Getting a luscious, green lawn sounds like a lot of hard work, especially if you want to cover a large area. But it doesn’t need to be! When armed with the proper knowledge, you’ll know when to sow your grass seeds, how to prepare your soil, and how to nurture the seedlings afterwards.
So, if you:
Had a fence installed and your grass sustained some damage in the process, want to repair it, and wonder what seeds are best for the job;
Want to transform your front garden from a square of mud to a beautiful lawn but don’t want to break the bank;
Have a lawn in need of weed killing and scarification that will need resowing afterwards, and you wonder whether you still have time or have missed the season,
Then read on!
When to sow grass seed
Let’s get right to the point. When is the best time to sow grass seed in the UK? It’s between late summer and mid-autumn. That’s when the soil is still warm and damp enough, which is the basis for successful seed germination.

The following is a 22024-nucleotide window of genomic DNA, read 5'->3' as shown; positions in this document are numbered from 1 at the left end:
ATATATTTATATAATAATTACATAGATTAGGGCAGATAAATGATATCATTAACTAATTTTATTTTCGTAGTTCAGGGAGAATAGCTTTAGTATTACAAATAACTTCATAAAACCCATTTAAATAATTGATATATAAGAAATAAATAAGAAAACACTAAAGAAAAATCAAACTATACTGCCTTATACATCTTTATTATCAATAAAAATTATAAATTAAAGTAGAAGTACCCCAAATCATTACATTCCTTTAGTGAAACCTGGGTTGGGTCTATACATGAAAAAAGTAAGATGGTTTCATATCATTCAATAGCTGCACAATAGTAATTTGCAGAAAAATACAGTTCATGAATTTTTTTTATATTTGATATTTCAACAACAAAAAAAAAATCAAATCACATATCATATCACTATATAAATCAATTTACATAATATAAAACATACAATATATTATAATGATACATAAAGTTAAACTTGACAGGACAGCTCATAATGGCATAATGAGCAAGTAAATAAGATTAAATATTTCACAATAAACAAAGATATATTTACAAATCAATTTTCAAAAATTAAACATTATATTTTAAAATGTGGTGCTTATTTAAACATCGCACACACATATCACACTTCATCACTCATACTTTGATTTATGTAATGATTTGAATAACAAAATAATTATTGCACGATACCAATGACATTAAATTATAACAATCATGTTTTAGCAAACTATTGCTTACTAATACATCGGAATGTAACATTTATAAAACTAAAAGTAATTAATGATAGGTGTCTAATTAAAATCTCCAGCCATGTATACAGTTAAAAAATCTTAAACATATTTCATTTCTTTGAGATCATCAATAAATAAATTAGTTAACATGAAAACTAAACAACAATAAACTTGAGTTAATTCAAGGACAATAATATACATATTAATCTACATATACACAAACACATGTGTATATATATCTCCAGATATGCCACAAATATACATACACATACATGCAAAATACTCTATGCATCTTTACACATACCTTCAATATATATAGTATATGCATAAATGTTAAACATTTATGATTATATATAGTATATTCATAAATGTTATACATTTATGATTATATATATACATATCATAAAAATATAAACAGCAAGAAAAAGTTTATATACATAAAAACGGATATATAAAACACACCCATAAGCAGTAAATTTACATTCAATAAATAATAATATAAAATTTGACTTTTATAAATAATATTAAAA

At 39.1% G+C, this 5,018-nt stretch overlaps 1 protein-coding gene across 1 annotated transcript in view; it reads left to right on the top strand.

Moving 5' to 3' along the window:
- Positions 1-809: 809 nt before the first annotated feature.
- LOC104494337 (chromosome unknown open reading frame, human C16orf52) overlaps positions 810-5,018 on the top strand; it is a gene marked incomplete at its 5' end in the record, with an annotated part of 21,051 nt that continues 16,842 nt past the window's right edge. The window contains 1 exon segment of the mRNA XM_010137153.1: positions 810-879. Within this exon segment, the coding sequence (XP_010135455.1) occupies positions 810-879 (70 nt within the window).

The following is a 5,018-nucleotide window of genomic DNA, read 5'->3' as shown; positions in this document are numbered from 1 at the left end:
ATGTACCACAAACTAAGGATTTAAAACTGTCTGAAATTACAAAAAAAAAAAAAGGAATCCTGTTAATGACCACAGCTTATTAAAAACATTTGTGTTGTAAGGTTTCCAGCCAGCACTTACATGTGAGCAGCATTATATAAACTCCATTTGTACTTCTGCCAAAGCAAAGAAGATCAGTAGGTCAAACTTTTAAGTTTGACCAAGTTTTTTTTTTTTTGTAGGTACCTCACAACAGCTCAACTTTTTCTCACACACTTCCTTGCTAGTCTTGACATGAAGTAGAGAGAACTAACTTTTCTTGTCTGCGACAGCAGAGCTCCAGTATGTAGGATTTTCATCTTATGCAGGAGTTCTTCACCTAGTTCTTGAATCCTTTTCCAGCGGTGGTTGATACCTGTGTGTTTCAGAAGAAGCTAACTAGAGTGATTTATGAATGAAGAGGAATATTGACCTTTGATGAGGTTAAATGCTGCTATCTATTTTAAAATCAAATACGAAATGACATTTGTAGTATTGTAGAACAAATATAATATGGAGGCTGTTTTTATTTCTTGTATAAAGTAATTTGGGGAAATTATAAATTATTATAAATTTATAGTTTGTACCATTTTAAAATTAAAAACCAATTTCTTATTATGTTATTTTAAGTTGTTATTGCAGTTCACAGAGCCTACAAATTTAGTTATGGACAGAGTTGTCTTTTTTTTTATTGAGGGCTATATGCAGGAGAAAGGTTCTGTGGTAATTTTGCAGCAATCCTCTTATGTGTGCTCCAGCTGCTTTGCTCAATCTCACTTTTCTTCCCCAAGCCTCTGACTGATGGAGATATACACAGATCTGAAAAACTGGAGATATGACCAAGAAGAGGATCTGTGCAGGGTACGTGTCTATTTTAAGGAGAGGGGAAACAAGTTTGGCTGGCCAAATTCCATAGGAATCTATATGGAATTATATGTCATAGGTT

Harsh weather conditions such as frost and snow are still far away and rainfalls are frequent. Weeds and birds are also far less aggressive during this time, as the former doesn’t thrive so much as in this season, while the latter flies to warmer climates.
Germination usually takes anywhere between 7 to 10 days. The seedlings will become established before the arrival of the first frost, while the roots will establish themselves during the winter. Mid-spring can also be a good time to sow your seeds if you’ve missed autumn. However, the grass will want to flower before the roots have had the chance to establish themselves. So, take that into consideration.